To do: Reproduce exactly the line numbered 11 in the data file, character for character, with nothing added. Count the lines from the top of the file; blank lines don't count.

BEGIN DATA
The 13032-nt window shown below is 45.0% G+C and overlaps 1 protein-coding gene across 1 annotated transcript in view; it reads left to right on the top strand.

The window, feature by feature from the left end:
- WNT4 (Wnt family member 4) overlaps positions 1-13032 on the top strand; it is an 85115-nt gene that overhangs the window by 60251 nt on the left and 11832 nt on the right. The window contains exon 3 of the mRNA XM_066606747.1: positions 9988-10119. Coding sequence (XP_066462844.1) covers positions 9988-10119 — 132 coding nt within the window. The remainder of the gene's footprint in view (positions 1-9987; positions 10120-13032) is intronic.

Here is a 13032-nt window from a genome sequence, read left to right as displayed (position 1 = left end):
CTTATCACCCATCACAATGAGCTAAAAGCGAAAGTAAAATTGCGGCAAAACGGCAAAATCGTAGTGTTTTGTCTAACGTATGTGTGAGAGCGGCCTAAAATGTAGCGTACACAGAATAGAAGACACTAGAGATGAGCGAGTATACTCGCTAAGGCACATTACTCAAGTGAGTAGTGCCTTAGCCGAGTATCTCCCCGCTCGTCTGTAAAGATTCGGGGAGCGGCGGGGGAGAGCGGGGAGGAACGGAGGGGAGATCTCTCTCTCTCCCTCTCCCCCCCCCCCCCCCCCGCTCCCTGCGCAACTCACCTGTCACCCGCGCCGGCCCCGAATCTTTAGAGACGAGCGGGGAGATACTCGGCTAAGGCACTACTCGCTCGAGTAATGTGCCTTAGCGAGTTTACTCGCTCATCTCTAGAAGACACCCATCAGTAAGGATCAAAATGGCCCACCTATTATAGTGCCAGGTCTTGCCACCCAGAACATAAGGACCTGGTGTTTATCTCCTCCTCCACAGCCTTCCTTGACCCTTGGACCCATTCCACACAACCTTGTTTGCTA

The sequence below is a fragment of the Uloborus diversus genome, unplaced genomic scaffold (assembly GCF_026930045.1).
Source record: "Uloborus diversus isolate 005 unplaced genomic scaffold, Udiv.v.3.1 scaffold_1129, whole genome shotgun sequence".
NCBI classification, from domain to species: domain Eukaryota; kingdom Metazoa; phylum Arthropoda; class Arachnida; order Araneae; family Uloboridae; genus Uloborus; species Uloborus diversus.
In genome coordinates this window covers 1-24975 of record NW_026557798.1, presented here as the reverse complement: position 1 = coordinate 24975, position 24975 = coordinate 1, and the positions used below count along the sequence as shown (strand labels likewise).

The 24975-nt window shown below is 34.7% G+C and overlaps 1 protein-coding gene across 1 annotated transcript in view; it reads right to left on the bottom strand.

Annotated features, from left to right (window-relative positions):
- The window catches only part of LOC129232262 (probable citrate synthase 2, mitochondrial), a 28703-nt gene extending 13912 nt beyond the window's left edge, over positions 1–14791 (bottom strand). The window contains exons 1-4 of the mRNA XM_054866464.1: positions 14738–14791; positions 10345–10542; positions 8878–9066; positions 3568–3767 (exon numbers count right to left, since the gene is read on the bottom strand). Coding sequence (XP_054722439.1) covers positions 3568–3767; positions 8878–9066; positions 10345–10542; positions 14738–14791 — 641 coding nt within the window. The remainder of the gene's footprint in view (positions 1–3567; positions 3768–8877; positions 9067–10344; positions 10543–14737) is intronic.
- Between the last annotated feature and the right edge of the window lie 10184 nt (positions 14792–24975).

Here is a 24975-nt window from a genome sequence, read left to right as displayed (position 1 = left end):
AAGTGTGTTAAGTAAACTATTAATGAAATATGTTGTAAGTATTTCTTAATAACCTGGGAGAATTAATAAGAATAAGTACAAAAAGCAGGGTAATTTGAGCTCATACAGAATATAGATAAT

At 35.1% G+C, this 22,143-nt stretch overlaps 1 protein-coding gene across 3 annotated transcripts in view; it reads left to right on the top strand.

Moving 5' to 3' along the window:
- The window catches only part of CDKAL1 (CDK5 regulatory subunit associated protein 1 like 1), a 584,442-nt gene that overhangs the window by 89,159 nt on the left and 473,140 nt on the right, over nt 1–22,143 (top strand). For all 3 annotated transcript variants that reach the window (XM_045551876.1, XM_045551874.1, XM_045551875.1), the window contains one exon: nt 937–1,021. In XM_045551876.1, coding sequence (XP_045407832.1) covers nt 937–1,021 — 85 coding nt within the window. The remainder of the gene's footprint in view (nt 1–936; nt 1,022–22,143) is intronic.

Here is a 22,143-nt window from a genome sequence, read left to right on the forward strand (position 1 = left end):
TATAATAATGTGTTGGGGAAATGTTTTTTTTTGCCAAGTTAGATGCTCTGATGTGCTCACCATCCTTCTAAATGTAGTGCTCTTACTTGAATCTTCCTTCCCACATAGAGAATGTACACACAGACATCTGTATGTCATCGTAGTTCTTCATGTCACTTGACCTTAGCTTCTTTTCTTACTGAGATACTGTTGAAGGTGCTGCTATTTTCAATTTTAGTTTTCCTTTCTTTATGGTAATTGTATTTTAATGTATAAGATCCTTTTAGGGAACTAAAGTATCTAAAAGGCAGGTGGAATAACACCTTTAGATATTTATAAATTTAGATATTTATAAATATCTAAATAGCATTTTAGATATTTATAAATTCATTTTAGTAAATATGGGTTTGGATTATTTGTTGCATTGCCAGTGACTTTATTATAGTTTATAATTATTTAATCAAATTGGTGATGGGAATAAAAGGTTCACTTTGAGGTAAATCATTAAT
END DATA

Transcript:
Annotated features, from left to right (window-relative positions):